We know perception and reality don’t always jibe. Especially in politics. But, here’s the thing, shouldn’t we all basically have the same timeline for the tensions with Iran?
It kind of feels like we don’t, and this is likely one of these cases where there is probably too much information for people to digest. There are most definitely too many cases of people getting their information after it’s been through a partisan blender.
Now, conflicts with Iran go pretty far back for a lot of countries, but for what’s going on right now, we should probably start at the U.S. withdrawal on the Iran Nuclear Deal, whether or not you liked or hated it.
That was followed by U.S. sanctions against Iran, the U.S. and Iran calling each other terrorist organizations, some skirmishes by Iranian proxies and Iran seeking to ramp up its nuclear capacity. In the summer of 2019, Iran and the United States started messing about with oil exports, which increased military deployments in the Persian Gulf. Still, at the time it was mostly economic pressure that the U.S. was putting on Iran to keep Iran from enriching uranium.
Throughout the summer, things start to escalate when groups begin to attack oil sites. The U.S. administration believes those groups were supported by Iran. There were a lot of skirmishes, sanctions and uranium-enriching that followed. Because of the economic pressure, there is unrest from within Iran, and Iranian bigwigs begin to feel the pressure from their own citizens.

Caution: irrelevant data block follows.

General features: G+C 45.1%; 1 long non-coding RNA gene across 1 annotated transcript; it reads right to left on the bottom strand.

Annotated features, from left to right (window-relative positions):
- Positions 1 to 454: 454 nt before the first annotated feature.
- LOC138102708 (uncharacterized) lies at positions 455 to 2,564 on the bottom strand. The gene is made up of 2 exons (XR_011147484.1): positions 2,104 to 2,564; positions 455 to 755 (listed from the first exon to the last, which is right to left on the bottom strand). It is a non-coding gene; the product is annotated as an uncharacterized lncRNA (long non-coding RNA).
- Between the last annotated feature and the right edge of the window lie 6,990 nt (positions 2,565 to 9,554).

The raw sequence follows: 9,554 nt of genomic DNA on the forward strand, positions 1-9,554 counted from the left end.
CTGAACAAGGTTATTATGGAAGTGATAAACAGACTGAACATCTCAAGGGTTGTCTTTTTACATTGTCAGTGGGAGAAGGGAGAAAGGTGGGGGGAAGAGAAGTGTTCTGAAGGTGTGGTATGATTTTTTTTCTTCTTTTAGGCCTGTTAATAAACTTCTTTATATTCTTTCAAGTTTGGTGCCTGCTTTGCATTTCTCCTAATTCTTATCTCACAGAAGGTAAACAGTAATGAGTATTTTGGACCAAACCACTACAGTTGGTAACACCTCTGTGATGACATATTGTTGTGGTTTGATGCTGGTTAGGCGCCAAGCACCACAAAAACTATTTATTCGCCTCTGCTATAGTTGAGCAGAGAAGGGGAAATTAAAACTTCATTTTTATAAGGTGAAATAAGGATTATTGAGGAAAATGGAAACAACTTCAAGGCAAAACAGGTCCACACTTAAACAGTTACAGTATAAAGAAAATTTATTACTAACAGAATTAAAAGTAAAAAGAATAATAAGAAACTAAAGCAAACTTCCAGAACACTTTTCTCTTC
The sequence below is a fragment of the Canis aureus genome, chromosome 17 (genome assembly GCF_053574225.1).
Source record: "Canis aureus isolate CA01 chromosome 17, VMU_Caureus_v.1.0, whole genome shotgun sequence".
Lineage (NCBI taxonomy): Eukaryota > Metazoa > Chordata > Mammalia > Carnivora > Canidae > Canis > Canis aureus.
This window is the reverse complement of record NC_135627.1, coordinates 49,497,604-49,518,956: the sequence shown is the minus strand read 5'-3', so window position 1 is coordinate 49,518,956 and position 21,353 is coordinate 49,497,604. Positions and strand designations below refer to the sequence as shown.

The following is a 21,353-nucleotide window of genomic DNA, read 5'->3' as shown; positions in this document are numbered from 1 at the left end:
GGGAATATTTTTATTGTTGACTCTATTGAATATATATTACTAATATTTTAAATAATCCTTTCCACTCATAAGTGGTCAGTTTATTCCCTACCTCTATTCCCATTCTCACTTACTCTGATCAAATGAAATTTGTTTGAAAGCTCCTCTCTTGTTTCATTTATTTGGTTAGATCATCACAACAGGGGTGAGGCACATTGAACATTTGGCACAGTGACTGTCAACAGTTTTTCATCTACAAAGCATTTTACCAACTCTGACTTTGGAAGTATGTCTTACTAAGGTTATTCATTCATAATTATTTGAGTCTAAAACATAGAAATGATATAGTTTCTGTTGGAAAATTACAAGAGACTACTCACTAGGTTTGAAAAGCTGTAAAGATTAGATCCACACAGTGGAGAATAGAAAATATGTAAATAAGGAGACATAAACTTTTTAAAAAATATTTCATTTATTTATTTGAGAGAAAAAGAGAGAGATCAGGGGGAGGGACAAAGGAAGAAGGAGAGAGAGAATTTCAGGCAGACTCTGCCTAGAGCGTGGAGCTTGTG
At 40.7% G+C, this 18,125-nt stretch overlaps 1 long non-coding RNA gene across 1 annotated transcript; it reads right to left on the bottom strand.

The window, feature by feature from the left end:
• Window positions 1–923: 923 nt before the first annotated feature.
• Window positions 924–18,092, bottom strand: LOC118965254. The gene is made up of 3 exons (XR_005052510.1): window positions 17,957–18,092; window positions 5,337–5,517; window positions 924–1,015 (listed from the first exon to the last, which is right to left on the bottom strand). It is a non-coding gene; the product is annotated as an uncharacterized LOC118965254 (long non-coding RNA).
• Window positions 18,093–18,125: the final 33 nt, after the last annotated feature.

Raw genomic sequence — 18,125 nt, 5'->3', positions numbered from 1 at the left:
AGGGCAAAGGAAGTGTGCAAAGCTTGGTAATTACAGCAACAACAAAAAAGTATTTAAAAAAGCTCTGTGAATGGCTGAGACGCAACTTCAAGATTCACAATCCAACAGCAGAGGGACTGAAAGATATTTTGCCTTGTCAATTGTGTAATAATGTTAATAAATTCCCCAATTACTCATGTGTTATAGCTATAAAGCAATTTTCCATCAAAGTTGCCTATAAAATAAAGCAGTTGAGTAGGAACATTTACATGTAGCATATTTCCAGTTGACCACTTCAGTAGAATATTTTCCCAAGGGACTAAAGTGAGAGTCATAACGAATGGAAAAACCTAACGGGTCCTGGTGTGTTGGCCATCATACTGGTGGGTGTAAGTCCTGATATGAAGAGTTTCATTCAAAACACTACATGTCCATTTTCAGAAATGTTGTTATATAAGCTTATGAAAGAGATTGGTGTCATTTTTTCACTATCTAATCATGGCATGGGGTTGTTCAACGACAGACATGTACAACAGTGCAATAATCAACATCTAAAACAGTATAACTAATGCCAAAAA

Then, in late December, a rocket attack on an Iraqi base killed several people, including U.S. and Iraqi service members as well as a U.S. contractor. The U.S. believes this was performed by the Iranian-supported militia Kataib Hezbollah, and the U.S. struck back on Kataib Hezbollah sites in Iraq and Syria. Then, on New Year’s Eve, people and perhaps militia members sympathetic to Kataib Hezbollah storm the U.S. embassy in Iraq. Not long after, on President Donald Trump’s command, the U.S. takes out Iranian military leader Gen. Qassem Soleimani.
Here we are. That should be, at a basic level, everyone’s timeline.
Believing or not we were justified, or whether Congress should have weighed in, is for every freethinking individual to decide. Thinking President Trump is trying to “start” a war with Iran for some political gain, is also absolutely a politically based opinion. Trying to soften Iran and Soleimani’s brand, is the worst take we’ve seen so far.
Here’s a better question: Why do these supposed Iranian-backed Iraqi militias like the Kataib Hezbollah still have so many followers and sympathizers among the Iraqi people? This group fought against coalition forces in the Iraq war.
You could easily look at it as Soleimani allowing terrorist organizations to do his dirty work for years and finally having to pay for the terror he has helped spread.
It’s also easy to point out that the administration has held two opposing views of wanting to bolster American military might to unheard of levels while professing to want out of “forever wars,” believing that the fight with ISIS is over, and even allowing allied Kurds to die in the process.
War will always be political and emotional, but we don’t have to be ruled by emotion.